Gordon Stein

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Gordon Stein (April 30, 1941 – August 27, 1996[1]) was an American author, physiologist, and activist for atheism and religious skepticism.[2]

Biography[edit]

Stein was born in New York from Jewish parents, and from an early age took an interest in science. He earned degrees in psychology and zoology, a doctorate in physiology from Ohio State University and master's degrees in Management and Library Science from University of Rochester, Adelphi College, and the University of California at Los Angeles.[1]

He was an author of books for secular humanist and rationalist publications, he also was a critic of claims of paranormal phenomena. Stein was an outspoken atheist and publicly debated Christian apologists such as Greg Bahnsen. He served as editor of the American Rationalist and was the librarian of the Center for Inquiry, which houses both the Committee for the Scientific Investigation of Claims of the Paranormal (CSICOP) and the Council for Secular Humanism (CSH).[3]

Stein died of cancer in Buffalo General Hospital. He was survived by his first wife, Barbara, and a daughter, Karen, both of Atlanta. He was also survived by a second wife, Eve Triffo of Los Angeles, California, and a sister, Irna S. Jay of Baltimore.

Paranormal[edit]

He published articles critical of the paranormal in the Skeptical Inquirer. His book The Sorcerer of Kings: The Case of Daniel Dunglas Home and William Crookes (1993) is a debunking of the mediumship of Daniel Douglas Home and the spiritualist claims of William Crookes. Stein suspected that Crookes was too ashamed to admit he had been duped by the medium Florence Cook or he conspired with her for sexual favors. He also suggested that Crookes had conspired with Anna Eva Fay. He noted that contrary to popular belief Home had been exposed as a fraud on several occasions. Stein concluded that all the feats of Home were conjuring tricks. In a review biographer William Hodson Brock wrote that Stein made his "case against Crookes and Home clearly and logically."[4]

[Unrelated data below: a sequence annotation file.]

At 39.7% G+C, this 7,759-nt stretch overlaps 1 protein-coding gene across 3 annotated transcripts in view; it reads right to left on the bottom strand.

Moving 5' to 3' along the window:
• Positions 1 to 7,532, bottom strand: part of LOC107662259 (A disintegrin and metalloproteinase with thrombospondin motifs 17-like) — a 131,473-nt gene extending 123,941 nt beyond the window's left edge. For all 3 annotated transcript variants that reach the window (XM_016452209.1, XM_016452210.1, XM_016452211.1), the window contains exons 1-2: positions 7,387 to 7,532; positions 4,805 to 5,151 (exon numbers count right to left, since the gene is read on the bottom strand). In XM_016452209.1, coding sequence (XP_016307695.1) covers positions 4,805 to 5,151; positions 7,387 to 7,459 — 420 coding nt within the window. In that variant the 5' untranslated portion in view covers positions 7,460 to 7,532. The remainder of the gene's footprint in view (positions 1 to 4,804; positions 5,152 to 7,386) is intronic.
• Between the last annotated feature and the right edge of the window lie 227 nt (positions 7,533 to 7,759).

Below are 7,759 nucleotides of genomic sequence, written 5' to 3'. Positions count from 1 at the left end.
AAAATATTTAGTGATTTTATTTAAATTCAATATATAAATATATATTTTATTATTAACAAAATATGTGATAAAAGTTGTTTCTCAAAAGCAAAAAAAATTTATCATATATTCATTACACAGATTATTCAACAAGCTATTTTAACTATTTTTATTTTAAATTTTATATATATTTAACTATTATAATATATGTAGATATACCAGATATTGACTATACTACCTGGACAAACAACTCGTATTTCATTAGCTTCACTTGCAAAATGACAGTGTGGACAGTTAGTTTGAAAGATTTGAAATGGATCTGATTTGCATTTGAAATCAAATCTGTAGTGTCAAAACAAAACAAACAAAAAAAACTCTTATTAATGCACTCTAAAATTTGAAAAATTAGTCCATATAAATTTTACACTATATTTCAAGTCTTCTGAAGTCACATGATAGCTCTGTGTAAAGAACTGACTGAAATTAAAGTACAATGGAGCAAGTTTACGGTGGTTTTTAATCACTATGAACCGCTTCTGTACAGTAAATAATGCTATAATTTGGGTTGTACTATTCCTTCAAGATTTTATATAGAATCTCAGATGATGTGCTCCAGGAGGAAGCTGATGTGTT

He also edited the Encyclopedia of the Paranormal (1996) which received positive reviews. Stein had documented the tricks of fraudulent mediums. He discovered that a levitation photograph of Carmine Mirabelli had been chemically retouched.[5]

Publications[edit]

  • Robert Ingersoll: A Checklist (1969)
  • Free thought in the United States: A Descriptive Bibliography (1978)
  • Anthology of Atheism and Rationalism (Editor, with Marshall Brown (1980)
  • Freethought in the United Kingdom and the Commonwealth: A Descriptive Bibliography (1981)
  • Encyclopedia of Unbelief (Editor, 1985)
  • A Second Anthology of Atheism and Rationalism (Editor, 1987)
  • God Pro and Con: A Bibliography of Atheism (Editor, 1990)
  • The Sorcerer of Kings: The Case of Daniel Dunglas Home and William Crookes (1993)
  • Encyclopedia of Hoaxes (Editor, 1993)
  • Encyclopedia of the Paranormal (Editor, 1996)

References[edit]

  1. ^ a b Walter, Nicolas (6 September 1996). "Obituary : Gordon Stein". The Independent. Retrieved 21 November 2013. 
  2. ^ Nickell, Joe (September 30, 1996). "Gordon Stein (1941-1996)". Free Inquiry. Vol. 16 no. 4. Council for Secular Humanism. Archived from the original on July 28, 1997. 
  3. ^ Thomas, Jr., Robert McG. (September 8, 1996). "Gordon Stein, 55, Who Exposed Hoaxes, Dies". The New York Times. Retrieved May 17, 2016. 
  4. ^ Brock, William. (1994). Was Crookes A Crook?. Nature 367: 422-422.
  5. ^ Nickell, Joe. (2005). Camera Clues: A Handbook for Photographic Investigation. University Press of Kentucky. p. 178. ISBN 978-0813191249